Northern Triangle of Central America
The Northern Triangle of Central America is a term used in the United States to refer collectively to the three Central American countries of Guatemala, Honduras, and El Salvador. The term is used with respect to the countries' economic integration, and their shared challenges, including widespread poverty, violence, and corruption, which have prompted many to become refugees fleeing the three nations.
The Northern Triangle is one of the Western Hemisphere's poorest regions; as of 2018, all three countries were in the bottom 20% of Latin American nations by GDP per capita. An estimated 60% of Hondurans and Guatemalans subsist below their national poverty lines in those countries, much higher than other Latin American nations. Collectively, remittances make up nearly 18% of the Northern Triangle's economic output. The group of countries has signed trade agreements with Colombia, the United States, and Mexico. The agreement with Mexico began in 2001, later involved the Mesoamerica Project, and expanded to Costa Rica and Nicaragua in 2011.
The Northern Triangle has struggles with chronic violence, attributable to longstanding civil war and political instability in the region and expansive criminal networks, such as the transnational criminal organizations, including 18th Street (M-18) and Mara Salvatrucha (MS-13). Harsh anti-crime policies, enacted by Northern Triangle governments starting in the early 2000s, in most cases failed to reduce crime and may have backfired by dramatically expanding prison populations, a fertile ground for gang recruitment. This region has one of the highest rates of intentional homicide for a country. According to the United Nations, in 2016 there were 27.26 homicides per 100,000 inhabitants in Guatemala, 82.84 in El Salvador, and 56.52 in Honduras. The homicide rate declined somewhat by 2019—with 22 homicides per 100,000 inhabitants in Guatemala, 51 per 100,000 inhabitants in El Salvador, and 40 per 100,000 inhabitants in Honduras—but remained markedly high.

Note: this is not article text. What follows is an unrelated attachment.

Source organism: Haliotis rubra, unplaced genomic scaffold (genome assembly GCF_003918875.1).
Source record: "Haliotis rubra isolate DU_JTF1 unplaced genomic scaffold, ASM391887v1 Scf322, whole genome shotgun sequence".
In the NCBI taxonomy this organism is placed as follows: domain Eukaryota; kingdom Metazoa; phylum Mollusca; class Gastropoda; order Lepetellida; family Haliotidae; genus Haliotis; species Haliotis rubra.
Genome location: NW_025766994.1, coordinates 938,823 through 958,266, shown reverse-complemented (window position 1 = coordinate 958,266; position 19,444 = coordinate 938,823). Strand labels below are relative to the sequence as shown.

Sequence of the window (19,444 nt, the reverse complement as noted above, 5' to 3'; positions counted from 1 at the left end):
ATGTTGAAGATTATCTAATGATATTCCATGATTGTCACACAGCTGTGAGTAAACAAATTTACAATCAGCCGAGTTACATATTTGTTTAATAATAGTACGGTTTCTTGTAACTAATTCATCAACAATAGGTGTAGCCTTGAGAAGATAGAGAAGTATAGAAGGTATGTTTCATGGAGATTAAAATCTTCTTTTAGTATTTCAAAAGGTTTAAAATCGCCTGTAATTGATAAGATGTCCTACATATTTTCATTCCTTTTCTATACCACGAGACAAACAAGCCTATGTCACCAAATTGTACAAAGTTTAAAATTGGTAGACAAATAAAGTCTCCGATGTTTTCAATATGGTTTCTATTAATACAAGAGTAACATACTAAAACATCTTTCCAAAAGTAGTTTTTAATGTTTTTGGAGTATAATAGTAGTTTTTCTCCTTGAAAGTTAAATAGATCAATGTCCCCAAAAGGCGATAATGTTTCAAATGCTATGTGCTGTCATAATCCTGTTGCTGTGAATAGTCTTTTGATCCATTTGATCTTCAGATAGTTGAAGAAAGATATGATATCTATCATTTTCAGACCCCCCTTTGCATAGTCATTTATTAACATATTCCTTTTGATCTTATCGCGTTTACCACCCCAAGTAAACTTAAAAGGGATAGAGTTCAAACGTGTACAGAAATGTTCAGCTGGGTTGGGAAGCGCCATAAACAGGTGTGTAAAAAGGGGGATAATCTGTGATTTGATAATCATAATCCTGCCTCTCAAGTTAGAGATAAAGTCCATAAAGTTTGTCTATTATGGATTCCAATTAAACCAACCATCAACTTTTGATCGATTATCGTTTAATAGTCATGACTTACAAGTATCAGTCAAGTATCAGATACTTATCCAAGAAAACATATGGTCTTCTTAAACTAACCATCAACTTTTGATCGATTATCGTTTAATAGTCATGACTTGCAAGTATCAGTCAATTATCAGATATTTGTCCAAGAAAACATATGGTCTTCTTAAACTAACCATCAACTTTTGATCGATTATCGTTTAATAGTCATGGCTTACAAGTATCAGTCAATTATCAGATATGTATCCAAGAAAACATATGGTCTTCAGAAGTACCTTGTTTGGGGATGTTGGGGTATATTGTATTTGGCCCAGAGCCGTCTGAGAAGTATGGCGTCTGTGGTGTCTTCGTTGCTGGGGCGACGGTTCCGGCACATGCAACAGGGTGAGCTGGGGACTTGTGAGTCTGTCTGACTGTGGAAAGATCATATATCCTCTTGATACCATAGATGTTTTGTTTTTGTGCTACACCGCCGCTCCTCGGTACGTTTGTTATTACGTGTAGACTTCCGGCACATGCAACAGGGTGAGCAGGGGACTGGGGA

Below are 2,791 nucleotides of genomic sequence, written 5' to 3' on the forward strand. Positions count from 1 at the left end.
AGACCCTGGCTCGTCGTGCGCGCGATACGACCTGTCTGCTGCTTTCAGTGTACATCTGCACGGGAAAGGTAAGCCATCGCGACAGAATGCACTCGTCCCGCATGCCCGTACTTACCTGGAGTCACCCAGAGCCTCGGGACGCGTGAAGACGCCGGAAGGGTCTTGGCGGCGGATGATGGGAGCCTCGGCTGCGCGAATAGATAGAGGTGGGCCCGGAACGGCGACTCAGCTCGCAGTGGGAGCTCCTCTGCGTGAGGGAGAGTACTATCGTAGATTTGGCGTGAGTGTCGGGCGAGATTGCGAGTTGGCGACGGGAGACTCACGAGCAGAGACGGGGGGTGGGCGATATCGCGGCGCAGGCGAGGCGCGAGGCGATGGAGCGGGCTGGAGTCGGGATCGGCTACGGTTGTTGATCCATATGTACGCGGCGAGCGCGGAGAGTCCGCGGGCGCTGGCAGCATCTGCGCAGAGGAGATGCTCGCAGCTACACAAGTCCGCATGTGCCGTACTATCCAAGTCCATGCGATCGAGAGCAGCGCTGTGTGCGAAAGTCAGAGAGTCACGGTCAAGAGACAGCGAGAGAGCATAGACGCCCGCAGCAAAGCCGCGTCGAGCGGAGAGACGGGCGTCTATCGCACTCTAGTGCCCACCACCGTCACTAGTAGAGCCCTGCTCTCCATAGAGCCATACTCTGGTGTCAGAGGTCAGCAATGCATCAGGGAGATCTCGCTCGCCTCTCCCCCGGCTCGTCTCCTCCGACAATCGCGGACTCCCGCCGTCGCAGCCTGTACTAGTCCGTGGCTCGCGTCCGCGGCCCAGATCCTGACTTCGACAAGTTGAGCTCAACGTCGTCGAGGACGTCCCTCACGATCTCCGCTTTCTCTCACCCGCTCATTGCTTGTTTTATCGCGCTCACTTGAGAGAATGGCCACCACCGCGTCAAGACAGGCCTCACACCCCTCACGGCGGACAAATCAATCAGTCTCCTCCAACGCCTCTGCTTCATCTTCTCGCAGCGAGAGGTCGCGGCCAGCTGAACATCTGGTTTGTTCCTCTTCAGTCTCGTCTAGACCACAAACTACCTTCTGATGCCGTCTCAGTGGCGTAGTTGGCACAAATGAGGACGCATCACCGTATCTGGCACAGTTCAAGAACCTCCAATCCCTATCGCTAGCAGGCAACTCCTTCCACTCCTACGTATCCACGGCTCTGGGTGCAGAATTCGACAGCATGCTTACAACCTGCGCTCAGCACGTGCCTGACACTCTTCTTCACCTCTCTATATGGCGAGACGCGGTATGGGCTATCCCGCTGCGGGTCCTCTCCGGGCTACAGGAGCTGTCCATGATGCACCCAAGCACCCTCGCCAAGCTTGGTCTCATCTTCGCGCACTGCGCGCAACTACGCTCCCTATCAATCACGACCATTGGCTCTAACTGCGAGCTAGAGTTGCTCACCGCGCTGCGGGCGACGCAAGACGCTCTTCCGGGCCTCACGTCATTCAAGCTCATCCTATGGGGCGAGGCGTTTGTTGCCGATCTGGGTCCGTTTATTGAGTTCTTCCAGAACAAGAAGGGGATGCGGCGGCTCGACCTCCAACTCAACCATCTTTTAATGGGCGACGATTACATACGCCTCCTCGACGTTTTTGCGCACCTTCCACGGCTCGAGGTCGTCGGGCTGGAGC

The Northern Triangle has also experienced high rates of both emigration and migration. Research conducted by the PEW Research Center found that between the years 2007 and 2015, the number of emigrants from this region into the US has risen by 25%. According to surveys and other research conducted in this region, the majority migration and emigration levels can be attributed to the social, economic and environmental plight they face.
- U.S. Strategy for Engagement in Central America (2014 and after)
- Central American dry corridor
- Southern Cone
- Trifinio Fraternidad Transboundary Biosphere Reserve
- Cali, Casa Editorial El País. "Centroamérica, un triángulo de miedo y muerte". elpais.com.co (in Spanish). Archived from the original on 2014-07-26. Retrieved 2018-06-25.
- Amelia Cheatham, Backgrounder: Central America's Turbulent Northern Triangle (last updated October 1, 2019).
- "Tratado de Libre Comercio entre la República de Colombia y las Repúblicas de el Salvador, Guatemala y Honduras". www.tlc.gov.co (in Spanish). Retrieved 2018-06-25.
- República, Presidencia de la. "Colombia y el Triángulo del Norte - Comercio, Inversión y seguridad". Presidencia de la República (in Spanish). Retrieved 2018-06-25.
- "Intentional Homicide Victims | Statistics and Data". dataunodc.un.org. Retrieved 2019-07-03.
- "Immigration From Guatemala, Honduras, El Salvador Up". Pew Research Center's Hispanic Trends Project. 2017-12-07. Retrieved 2020-04-06.
- "Climate Migration in Latin America: A Future 'Flood of Refugees' to the North?". Climate Diplomacy. 2015-04-11. Retrieved 2020-04-06.
- "Central America's Turbulent Northern Triangle". Council on Foreign Relations. Retrieved 2020-04-06.